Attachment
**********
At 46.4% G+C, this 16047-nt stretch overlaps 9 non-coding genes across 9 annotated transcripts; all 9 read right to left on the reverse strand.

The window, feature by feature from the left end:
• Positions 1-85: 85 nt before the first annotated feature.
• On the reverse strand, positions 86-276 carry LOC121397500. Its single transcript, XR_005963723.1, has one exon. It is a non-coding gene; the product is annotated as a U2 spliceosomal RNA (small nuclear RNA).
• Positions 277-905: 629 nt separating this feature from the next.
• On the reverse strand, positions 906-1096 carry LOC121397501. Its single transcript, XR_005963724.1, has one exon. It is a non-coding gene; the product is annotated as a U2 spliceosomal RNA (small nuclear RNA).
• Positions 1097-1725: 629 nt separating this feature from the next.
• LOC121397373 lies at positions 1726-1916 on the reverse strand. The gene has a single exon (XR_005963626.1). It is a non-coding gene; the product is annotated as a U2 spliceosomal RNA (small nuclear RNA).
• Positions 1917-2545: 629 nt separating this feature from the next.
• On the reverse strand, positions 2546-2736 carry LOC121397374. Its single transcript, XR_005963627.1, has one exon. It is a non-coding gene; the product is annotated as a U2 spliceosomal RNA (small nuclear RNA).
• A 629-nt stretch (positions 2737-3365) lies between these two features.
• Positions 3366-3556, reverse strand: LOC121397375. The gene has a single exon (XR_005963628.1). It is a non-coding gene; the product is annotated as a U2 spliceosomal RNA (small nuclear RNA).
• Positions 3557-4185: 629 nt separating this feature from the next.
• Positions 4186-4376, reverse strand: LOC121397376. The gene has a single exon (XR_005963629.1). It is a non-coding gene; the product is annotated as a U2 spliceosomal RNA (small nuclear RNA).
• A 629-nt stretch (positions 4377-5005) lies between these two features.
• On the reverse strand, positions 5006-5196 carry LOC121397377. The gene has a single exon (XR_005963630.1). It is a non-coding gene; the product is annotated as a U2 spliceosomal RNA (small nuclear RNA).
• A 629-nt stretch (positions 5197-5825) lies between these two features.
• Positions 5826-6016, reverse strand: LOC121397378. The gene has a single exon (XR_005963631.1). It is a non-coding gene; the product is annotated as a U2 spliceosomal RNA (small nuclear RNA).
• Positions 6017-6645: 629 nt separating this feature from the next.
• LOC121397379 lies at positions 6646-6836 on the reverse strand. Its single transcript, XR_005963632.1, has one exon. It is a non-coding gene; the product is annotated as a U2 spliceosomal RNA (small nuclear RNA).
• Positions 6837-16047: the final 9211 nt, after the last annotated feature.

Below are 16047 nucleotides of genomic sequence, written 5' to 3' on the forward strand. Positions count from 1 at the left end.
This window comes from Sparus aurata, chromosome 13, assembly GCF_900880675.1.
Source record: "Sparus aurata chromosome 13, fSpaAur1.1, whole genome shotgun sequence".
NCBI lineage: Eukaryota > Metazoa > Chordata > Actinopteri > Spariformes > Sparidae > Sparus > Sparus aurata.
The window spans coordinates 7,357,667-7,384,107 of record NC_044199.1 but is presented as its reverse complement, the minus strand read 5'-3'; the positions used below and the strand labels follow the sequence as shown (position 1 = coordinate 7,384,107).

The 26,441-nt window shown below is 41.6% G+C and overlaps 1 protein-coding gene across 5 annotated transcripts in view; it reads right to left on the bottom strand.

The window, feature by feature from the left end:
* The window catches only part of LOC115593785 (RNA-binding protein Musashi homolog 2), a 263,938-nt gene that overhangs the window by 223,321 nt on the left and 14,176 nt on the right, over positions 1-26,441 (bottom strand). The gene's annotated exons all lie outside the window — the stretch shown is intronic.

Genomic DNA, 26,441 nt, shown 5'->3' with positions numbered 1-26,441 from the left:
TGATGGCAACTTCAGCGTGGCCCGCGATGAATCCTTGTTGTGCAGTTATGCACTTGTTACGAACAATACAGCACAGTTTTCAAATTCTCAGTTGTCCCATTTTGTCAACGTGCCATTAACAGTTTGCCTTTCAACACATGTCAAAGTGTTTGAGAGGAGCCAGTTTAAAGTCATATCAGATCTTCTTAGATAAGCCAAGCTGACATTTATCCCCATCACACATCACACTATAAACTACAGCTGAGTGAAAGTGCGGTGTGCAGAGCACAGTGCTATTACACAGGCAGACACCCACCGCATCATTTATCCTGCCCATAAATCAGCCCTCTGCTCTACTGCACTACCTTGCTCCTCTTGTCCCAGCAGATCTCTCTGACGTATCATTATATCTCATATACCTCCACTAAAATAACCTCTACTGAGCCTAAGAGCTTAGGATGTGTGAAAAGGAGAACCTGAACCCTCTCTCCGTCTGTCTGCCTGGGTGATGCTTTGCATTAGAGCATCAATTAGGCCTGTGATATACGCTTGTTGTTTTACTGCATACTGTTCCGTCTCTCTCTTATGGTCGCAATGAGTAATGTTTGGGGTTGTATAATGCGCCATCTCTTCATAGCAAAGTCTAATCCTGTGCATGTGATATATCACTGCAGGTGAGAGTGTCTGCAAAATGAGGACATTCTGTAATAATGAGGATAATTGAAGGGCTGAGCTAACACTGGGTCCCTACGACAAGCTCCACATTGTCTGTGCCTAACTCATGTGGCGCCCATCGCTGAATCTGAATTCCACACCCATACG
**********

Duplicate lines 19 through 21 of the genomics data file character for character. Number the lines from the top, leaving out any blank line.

• Positions 6017-6645: 629 nt separating this feature from the next.
• LOC121397379 lies at positions 6646-6836 on the reverse strand. Its single transcript, XR_005963632.1, has one exon. It is a non-coding gene; the product is annotated as a U2 spliceosomal RNA (small nuclear RNA).
• Positions 6837-16047: the final 9211 nt, after the last annotated feature.